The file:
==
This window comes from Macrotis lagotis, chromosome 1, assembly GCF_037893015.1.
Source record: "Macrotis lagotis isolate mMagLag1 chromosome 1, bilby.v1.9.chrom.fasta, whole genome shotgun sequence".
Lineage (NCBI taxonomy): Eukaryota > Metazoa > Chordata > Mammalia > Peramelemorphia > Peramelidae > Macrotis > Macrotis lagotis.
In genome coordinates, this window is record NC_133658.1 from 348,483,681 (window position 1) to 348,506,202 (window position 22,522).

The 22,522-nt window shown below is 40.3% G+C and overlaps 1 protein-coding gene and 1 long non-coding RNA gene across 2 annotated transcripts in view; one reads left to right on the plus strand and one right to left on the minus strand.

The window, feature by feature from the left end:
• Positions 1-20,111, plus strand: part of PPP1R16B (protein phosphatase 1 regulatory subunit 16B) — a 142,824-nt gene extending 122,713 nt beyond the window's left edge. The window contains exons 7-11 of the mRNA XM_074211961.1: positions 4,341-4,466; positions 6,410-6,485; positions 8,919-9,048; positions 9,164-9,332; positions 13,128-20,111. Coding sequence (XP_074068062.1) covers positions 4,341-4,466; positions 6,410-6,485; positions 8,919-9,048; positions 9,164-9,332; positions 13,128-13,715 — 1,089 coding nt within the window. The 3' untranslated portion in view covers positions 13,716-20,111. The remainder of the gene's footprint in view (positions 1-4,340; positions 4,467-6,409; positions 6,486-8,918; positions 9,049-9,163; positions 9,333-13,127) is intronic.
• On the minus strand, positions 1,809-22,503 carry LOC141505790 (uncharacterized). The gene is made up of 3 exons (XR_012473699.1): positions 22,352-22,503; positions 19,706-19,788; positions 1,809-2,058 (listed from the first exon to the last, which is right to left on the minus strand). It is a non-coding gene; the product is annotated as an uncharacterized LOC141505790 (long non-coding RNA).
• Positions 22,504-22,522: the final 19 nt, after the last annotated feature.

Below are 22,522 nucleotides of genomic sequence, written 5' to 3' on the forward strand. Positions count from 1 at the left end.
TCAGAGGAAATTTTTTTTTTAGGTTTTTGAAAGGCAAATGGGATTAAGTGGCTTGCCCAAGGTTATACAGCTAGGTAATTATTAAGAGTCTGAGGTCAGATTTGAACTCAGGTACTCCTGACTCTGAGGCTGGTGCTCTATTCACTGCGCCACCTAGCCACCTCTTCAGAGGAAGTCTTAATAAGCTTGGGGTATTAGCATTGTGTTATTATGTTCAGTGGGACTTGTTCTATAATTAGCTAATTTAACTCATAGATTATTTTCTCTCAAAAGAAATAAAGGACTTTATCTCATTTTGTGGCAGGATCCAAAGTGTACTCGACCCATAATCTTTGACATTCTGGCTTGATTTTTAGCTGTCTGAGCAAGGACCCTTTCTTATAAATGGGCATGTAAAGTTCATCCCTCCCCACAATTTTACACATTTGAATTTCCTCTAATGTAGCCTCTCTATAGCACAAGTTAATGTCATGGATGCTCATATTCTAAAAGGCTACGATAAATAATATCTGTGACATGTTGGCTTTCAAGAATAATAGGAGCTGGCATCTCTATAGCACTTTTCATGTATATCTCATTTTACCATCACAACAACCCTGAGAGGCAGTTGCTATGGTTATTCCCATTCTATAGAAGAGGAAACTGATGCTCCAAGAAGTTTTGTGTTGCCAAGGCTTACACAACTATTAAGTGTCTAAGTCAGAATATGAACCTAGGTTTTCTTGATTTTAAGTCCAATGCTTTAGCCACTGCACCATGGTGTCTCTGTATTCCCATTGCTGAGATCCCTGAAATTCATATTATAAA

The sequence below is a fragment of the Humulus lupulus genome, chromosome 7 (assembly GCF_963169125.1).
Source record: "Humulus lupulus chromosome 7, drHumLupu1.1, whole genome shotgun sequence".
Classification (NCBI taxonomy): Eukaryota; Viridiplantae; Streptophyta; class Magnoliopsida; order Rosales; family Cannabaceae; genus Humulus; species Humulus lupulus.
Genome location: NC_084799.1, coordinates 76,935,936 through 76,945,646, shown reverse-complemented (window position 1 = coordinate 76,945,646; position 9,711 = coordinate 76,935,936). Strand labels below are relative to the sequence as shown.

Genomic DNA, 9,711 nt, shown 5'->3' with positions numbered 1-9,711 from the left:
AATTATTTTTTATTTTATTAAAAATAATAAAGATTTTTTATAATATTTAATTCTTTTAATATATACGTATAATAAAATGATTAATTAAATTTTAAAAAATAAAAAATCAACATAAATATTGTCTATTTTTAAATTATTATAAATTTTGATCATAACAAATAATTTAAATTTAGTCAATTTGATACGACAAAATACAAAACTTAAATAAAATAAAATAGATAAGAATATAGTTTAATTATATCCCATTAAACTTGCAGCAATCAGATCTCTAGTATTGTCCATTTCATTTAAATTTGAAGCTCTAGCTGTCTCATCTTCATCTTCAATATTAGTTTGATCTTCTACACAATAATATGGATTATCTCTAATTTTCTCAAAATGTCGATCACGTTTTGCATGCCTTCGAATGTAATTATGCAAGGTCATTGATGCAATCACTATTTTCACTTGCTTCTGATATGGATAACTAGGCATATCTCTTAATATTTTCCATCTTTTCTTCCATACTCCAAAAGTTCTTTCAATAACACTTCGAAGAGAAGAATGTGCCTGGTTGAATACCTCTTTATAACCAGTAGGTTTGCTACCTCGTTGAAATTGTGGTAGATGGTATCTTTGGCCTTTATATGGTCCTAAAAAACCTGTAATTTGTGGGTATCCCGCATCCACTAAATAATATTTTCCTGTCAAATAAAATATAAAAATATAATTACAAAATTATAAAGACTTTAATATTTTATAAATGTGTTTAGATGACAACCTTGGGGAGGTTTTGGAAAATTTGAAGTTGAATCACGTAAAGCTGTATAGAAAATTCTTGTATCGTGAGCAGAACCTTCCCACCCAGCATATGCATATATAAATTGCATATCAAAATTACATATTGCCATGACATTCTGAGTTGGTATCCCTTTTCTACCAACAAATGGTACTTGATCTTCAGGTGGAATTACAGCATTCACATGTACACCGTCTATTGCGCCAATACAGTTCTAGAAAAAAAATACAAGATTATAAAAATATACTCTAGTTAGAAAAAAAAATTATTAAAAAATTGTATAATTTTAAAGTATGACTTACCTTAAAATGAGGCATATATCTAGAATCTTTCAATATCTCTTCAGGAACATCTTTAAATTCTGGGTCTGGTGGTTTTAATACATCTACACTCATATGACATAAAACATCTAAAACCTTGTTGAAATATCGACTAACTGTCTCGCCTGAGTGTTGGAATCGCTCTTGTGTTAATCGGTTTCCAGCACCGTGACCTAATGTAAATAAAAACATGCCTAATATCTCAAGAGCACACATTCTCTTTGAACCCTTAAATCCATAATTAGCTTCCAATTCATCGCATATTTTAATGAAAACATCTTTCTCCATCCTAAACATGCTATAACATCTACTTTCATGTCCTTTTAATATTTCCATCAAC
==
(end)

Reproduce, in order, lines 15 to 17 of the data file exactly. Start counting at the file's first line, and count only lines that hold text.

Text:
Genome location: NC_084799.1, coordinates 76,935,936 through 76,945,646, shown reverse-complemented (window position 1 = coordinate 76,945,646; position 9,711 = coordinate 76,935,936). Strand labels below are relative to the sequence as shown.

Genomic DNA, 9,711 nt, shown 5'->3' with positions numbered 1-9,711 from the left:
AATTATTTTTTATTTTATTAAAAATAATAAAGATTTTTTATAATATTTAATTCTTTTAATATATACGTATAATAAAATGATTAATTAAATTTTAAAAAATAAAAAATCAACATAAATATTGTCTATTTTTAAATTATTATAAATTTTGATCATAACAAATAATTTAAATTTAGTCAATTTGATACGACAAAATACAAAACTTAAATAAAATAAAATAGATAAGAATATAGTTTAATTATATCCCATTAAACTTGCAGCAATCAGATCTCTAGTATTGTCCATTTCATTTAAATTTGAAGCTCTAGCTGTCTCATCTTCATCTTCAATATTAGTTTGATCTTCTACACAATAATATGGATTATCTCTAATTTTCTCAAAATGTCGATCACGTTTTGCATGCCTTCGAATGTAATTATGCAAGGTCATTGATGCAATCACTATTTTCACTTGCTTCTGATATGGATAACTAGGCATATCTCTTAATATTTTCCATCTTTTCTTCCATACTCCAAAAGTTCTTTCAATAACACTTCGAAGAGAAGAATGTGCCTGGTTGAATACCTCTTTATAACCAGTAGGTTTGCTACCTCGTTGAAATTGTGGTAGATGGTATCTTTGGCCTTTATATGGTCCTAAAAAACCTGTAATTTGTGGGTATCCCGCATCCACTAAATAATATTTTCCTGTCAAATAAAATATAAAAATATAATTACAAAATTATAAAGACTTTAATATTTTATAAATGTGTTTAGATGACAACCTTGGGGAGGTTTTGGAAAATTTGAAGTTGAATCACGTAAAGCTGTATAGAAAATTCTTGTATCGTGAGCAGAACCTTCCCACCCAGCATATGCATATATAAATTGCATATCAAAATTACATATTGCCATGACATTCTGAGTTGGTATCCCTTTTCTACCAACAAATGGTACTTGATCTTCAGGTGGAATTACAGCATTCACATGTACACCGTCTATTGCGCCAATACAGTTCTAGAAAAAAAATACAAGATTATAAAAATATACTCTAGTTAGAAAAAAAAATTATTAAAAAATTGTATAATTTTAAAGTATGACTTACCTTAAAATGAGGCATATATCTAGAATCTTTCAATATCTCTTCAGGAACATCTTTAAATTCTGGGTCTGGTGGTTTTAATACATCTACACTCATATGACATAAAACATCTAAAACCTTGTTGAAATATCGACTAACTGTCTCGCCTGAGTGTTGGAATCGCTCTTGTGTTAATCGGTTTCCAGCACCGTGACCTAATGTAAATAAAAACATGCCTAATATCTCAAGAGCACACATTCTCTTTGAACCCTTAAATCCATAATTAGCTTCCAATTCATCGCATATTTTAATGAAAACATCTTTCTCCATCCTAAACATGCTATAACATCTACTTTCATGTCCTTTTAATATTTCCATCAAC